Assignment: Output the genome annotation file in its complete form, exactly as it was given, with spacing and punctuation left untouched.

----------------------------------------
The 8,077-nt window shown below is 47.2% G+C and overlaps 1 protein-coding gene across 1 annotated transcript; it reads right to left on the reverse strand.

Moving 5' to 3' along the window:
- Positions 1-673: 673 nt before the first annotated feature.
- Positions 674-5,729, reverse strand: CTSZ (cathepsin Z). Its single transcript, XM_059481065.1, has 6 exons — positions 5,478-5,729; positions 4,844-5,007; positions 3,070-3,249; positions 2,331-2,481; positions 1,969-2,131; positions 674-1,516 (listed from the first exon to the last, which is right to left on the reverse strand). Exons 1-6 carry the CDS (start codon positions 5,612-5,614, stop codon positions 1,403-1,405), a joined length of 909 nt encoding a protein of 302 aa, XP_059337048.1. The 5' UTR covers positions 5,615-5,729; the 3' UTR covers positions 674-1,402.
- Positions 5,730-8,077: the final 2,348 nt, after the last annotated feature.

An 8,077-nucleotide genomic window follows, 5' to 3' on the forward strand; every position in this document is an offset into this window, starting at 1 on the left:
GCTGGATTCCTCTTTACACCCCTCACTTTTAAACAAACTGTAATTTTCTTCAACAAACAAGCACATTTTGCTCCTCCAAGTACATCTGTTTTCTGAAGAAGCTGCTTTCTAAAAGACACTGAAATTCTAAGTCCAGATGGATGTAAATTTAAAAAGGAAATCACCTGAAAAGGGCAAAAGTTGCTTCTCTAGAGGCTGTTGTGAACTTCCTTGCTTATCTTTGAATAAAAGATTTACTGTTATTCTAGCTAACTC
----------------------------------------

The 8,077-nt window shown below is 47.2% G+C and overlaps 1 protein-coding gene across 1 annotated transcript; it reads right to left on the reverse strand.

Moving 5' to 3' along the window:
- Positions 1-673: 673 nt before the first annotated feature.
- Positions 674-5,729, reverse strand: CTSZ (cathepsin Z). Its single transcript, XM_059481065.1, has 6 exons — positions 5,478-5,729; positions 4,844-5,007; positions 3,070-3,249; positions 2,331-2,481; positions 1,969-2,131; positions 674-1,516 (listed from the first exon to the last, which is right to left on the reverse strand). Exons 1-6 carry the CDS (start codon positions 5,612-5,614, stop codon positions 1,403-1,405), a joined length of 909 nt encoding a protein of 302 aa, XP_059337048.1. The 5' UTR covers positions 5,615-5,729; the 3' UTR covers positions 674-1,402.
- Positions 5,730-8,077: the final 2,348 nt, after the last annotated feature.

An 8,077-nucleotide genomic window follows, 5' to 3' on the forward strand; every position in this document is an offset into this window, starting at 1 on the left:
GCTGGATTCCTCTTTACACCCCTCACTTTTAAACAAACTGTAATTTTCTTCAACAAACAAGCACATTTTGCTCCTCCAAGTACATCTGTTTTCTGAAGAAGCTGCTTTCTAAAAGACACTGAAATTCTAAGTCCAGATGGATGTAAATTTAAAAAGGAAATCACCTGAAAAGGGCAAAAGTTGCTTCTCTAGAGGCTGTTGTGAACTTCCTTGCTTATCTTTGAATAAAAGATTTACTGTTATTCTAGCTAACTC